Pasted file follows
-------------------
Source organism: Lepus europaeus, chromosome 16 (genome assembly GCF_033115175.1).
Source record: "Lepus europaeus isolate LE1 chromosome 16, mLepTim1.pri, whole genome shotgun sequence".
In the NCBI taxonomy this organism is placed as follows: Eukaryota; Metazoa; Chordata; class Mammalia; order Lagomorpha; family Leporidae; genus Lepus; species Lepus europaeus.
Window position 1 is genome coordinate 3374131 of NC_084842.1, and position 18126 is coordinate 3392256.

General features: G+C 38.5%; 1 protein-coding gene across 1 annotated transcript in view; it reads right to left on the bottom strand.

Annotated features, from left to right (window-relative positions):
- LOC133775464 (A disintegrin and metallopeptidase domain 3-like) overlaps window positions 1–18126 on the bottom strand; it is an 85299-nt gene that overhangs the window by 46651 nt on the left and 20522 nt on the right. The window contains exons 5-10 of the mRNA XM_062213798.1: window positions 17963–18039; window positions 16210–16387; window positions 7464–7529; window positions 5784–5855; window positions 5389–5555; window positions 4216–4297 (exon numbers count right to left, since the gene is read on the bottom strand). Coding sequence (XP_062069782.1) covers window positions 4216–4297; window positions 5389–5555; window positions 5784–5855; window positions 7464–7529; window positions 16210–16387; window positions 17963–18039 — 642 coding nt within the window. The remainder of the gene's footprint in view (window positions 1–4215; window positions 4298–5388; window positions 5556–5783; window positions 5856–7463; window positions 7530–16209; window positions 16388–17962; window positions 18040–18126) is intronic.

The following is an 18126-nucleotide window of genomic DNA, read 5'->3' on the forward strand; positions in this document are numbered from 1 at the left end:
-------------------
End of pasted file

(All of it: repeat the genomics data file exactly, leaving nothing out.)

Source organism: Lepus europaeus, chromosome 16 (genome assembly GCF_033115175.1).
Source record: "Lepus europaeus isolate LE1 chromosome 16, mLepTim1.pri, whole genome shotgun sequence".
In the NCBI taxonomy this organism is placed as follows: Eukaryota; Metazoa; Chordata; class Mammalia; order Lagomorpha; family Leporidae; genus Lepus; species Lepus europaeus.
Window position 1 is genome coordinate 3374131 of NC_084842.1, and position 18126 is coordinate 3392256.

General features: G+C 38.5%; 1 protein-coding gene across 1 annotated transcript in view; it reads right to left on the bottom strand.

Annotated features, from left to right (window-relative positions):
- LOC133775464 (A disintegrin and metallopeptidase domain 3-like) overlaps window positions 1–18126 on the bottom strand; it is an 85299-nt gene that overhangs the window by 46651 nt on the left and 20522 nt on the right. The window contains exons 5-10 of the mRNA XM_062213798.1: window positions 17963–18039; window positions 16210–16387; window positions 7464–7529; window positions 5784–5855; window positions 5389–5555; window positions 4216–4297 (exon numbers count right to left, since the gene is read on the bottom strand). Coding sequence (XP_062069782.1) covers window positions 4216–4297; window positions 5389–5555; window positions 5784–5855; window positions 7464–7529; window positions 16210–16387; window positions 17963–18039 — 642 coding nt within the window. The remainder of the gene's footprint in view (window positions 1–4215; window positions 4298–5388; window positions 5556–5783; window positions 5856–7463; window positions 7530–16209; window positions 16388–17962; window positions 18040–18126) is intronic.

The following is an 18126-nucleotide window of genomic DNA, read 5'->3' on the forward strand; positions in this document are numbered from 1 at the left end: